Yeah, and I’ll tell you, it’s a great question, because we’ve really struggled with it and we transitioned a bit over time, as to how we try to communicate, because the way the acquired loan accounting works, as you have these performing acquired loans renewed or restructured and they move out of that acquired bucket into your “kind of normal loans”, we think it can be very distortive and look like you are posting a lot more loan growth than you really are. And so that’s why we’ve been trying to pull out is – I think it’s very difficult unfortunately, Chris, to look at anything on the balance sheet or even anything in our detailed breakout of loan mix and get a good sense for what’s really being driven organically, which is why we resorted the last couple of quarters to really talking about those metro markets where we see the majority of the growth happening, and by the way, there are a couple of community markets that have done great for us.

And so, I don’t want to leave them out of this, but we resorted to kind of talking about those metro markets, because I do think it’s fair to think about them as being what we would expect to be the primary net driver of loan growth. Now, the other thing we said last quarter, Community Capital, we kind of looked at that as a different type of portfolio, new – it’s going to have a lot of remediation effort and Nancy’s team is still, and the team down there are still working on some of those things.

We expected it to be, frankly, a drag on earnings growth for the better part of the year and it was. And it is sort of stabilized last quarter and we’re kind of – if you took Citizens South out, we would have had net true reported loan growth this quarter to the legacy Park Sterling part of the portfolio. Citizens South, we sort of said our expectation is, it’s not going to have a much better portfolio, it’s not going to have as long-term a drag, so we would expect mid-yearish, you’re going to see net loan growth start coming back, because we’ll be done with the remediation or substantially done with the remediation to the point where it won’t override the growth we’re putting on. And I do feel good about the momentum in the metro markets honestly. I mean, the bankers are doing a really good job with quality loans in a tough market.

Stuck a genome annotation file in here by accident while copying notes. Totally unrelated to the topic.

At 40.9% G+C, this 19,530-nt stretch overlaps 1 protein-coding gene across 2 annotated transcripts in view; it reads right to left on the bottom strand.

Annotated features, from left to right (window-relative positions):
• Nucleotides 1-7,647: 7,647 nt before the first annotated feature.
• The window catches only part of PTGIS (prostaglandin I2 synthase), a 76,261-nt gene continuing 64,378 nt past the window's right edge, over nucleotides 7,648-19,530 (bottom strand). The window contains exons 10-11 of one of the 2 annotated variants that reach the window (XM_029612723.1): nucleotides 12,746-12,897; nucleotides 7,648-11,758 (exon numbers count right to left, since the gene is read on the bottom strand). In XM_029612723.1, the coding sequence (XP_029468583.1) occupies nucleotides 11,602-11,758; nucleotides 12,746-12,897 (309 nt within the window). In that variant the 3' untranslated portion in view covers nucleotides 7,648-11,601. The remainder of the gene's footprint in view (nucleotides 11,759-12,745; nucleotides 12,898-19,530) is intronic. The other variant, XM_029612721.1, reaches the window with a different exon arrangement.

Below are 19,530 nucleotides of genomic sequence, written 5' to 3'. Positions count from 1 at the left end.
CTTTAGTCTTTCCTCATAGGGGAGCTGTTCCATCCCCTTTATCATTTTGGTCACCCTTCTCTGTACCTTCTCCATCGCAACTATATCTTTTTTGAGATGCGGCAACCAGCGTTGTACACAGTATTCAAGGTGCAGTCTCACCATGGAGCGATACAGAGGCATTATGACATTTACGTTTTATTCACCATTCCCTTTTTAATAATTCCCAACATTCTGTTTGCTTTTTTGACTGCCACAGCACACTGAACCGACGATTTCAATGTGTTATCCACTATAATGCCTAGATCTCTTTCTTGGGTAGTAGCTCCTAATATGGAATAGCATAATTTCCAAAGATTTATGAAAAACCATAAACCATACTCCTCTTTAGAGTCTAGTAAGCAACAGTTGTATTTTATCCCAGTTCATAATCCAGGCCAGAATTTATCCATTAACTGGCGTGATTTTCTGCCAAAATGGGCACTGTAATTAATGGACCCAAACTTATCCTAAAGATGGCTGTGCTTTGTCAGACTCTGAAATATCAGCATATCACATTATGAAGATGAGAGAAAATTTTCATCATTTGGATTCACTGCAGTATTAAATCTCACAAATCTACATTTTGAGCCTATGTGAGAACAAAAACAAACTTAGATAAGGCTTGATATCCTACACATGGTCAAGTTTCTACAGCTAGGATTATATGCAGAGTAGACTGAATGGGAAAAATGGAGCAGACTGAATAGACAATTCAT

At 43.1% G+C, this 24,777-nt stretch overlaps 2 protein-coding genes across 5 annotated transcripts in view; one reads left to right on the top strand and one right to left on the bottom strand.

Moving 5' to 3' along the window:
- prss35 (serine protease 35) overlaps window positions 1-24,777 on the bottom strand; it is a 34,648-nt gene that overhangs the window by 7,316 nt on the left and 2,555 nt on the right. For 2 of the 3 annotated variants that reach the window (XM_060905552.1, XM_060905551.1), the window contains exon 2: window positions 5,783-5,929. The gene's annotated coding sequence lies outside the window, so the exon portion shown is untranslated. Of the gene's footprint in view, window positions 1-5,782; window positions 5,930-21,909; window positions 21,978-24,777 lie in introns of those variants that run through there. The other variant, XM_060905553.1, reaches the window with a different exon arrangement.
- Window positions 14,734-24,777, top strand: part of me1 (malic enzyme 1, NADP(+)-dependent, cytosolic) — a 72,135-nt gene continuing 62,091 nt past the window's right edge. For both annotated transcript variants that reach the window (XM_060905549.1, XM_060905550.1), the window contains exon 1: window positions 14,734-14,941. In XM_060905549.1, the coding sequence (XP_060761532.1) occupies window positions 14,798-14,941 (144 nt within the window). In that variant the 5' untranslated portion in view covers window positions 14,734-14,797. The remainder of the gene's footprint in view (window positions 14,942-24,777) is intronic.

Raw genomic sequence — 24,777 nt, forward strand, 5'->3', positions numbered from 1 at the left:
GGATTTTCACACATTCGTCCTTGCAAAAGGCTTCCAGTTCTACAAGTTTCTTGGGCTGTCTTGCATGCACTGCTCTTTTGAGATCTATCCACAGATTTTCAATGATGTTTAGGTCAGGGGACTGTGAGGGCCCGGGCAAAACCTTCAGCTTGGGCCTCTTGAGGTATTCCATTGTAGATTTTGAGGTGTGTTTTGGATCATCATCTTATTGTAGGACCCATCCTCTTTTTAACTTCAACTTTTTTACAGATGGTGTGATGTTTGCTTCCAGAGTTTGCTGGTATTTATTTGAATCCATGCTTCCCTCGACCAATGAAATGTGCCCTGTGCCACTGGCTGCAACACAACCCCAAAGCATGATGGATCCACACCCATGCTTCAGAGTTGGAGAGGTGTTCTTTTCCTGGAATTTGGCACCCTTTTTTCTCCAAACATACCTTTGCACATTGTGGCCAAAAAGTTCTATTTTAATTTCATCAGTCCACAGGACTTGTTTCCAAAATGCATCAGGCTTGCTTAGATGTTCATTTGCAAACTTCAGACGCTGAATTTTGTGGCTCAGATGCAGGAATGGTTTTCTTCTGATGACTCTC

David L. Gaines

And what gives us (inaudible) I would like to add, Chris, would be what gives us the confidence in making the comments we do because of all the movements in the accounting that make it difficult to look at from an accounting standpoint, is we do see the pipelines, reports, which are building, we do see the loan approval activity that goes through committees and through their approval process, growing, and we also see the actual production reports of our bankers. So we can look at all of that on top of the other and use that to judge whether or not we’re really getting loan growth or whether it is some other phenomena in the accounting that affects that.

Christopher Marinac – FIG Partners, LLC

Sounds great, guys. Thanks for all the color here.

David L. Gaines

Fine. Thanks, Chris.

Operator

Our next question is from William Wallace from Raymond James. Please go ahead, sir.

William J. Wallace – Raymond James

Good morning, all.

David L. Gaines

Hi, good morning.

William J. Wallace – Raymond James

Maybe kind of following on to Chris’s question as – and just kind of thinking about the margin. So, David, maybe if we could slide 11…

David L. Gaines

Sure.

William J. Wallace – Raymond James

… as a talking point. So if I look at the remaining fair market value adjustments that are on the second line there…

David L. Gaines

Right.

William J. Wallace – Raymond James

…that change from the fourth quarter to the first quarter should represent kind of a normally scheduled accretion of the acquired loans. Is that correct?

David L. Gaines